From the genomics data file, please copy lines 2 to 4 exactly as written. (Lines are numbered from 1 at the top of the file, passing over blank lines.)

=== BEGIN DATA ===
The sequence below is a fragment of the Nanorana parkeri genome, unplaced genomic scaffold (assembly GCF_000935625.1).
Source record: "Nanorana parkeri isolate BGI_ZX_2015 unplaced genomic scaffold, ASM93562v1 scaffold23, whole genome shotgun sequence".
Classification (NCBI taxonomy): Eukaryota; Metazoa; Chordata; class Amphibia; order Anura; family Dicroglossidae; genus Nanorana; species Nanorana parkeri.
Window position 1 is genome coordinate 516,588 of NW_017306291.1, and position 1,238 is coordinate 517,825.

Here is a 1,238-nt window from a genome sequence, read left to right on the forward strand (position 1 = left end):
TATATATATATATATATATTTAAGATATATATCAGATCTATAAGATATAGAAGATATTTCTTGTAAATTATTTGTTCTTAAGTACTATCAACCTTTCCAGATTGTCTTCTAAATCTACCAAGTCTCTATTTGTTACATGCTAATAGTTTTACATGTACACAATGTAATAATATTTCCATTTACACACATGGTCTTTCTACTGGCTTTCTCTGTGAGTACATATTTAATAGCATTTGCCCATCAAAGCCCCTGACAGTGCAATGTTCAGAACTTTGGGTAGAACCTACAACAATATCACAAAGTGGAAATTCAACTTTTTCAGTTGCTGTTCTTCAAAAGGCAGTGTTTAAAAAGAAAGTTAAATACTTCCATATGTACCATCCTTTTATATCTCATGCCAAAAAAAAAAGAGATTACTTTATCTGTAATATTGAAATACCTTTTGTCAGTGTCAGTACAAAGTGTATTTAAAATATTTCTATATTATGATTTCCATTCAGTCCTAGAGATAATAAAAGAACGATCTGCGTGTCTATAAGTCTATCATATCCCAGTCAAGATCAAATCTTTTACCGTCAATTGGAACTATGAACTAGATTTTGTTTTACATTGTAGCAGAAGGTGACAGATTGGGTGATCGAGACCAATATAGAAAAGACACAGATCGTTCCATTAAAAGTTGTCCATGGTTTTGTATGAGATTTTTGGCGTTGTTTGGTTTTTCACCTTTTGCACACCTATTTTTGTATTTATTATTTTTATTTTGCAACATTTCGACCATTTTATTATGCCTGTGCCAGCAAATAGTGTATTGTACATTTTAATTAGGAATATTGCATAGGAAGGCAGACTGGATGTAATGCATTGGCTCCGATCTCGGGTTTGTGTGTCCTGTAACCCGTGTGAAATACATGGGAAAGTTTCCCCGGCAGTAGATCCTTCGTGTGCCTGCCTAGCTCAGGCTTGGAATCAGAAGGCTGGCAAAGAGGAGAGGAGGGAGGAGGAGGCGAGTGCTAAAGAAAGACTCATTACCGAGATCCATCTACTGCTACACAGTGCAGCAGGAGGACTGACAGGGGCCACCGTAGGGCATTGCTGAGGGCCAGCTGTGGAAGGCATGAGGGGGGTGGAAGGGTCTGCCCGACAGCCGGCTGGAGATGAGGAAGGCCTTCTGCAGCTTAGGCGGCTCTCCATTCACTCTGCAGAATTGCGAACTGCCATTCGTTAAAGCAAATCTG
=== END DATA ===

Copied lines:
Source record: "Nanorana parkeri isolate BGI_ZX_2015 unplaced genomic scaffold, ASM93562v1 scaffold23, whole genome shotgun sequence".
Classification (NCBI taxonomy): Eukaryota; Metazoa; Chordata; class Amphibia; order Anura; family Dicroglossidae; genus Nanorana; species Nanorana parkeri.
Window position 1 is genome coordinate 516,588 of NW_017306291.1, and position 1,238 is coordinate 517,825.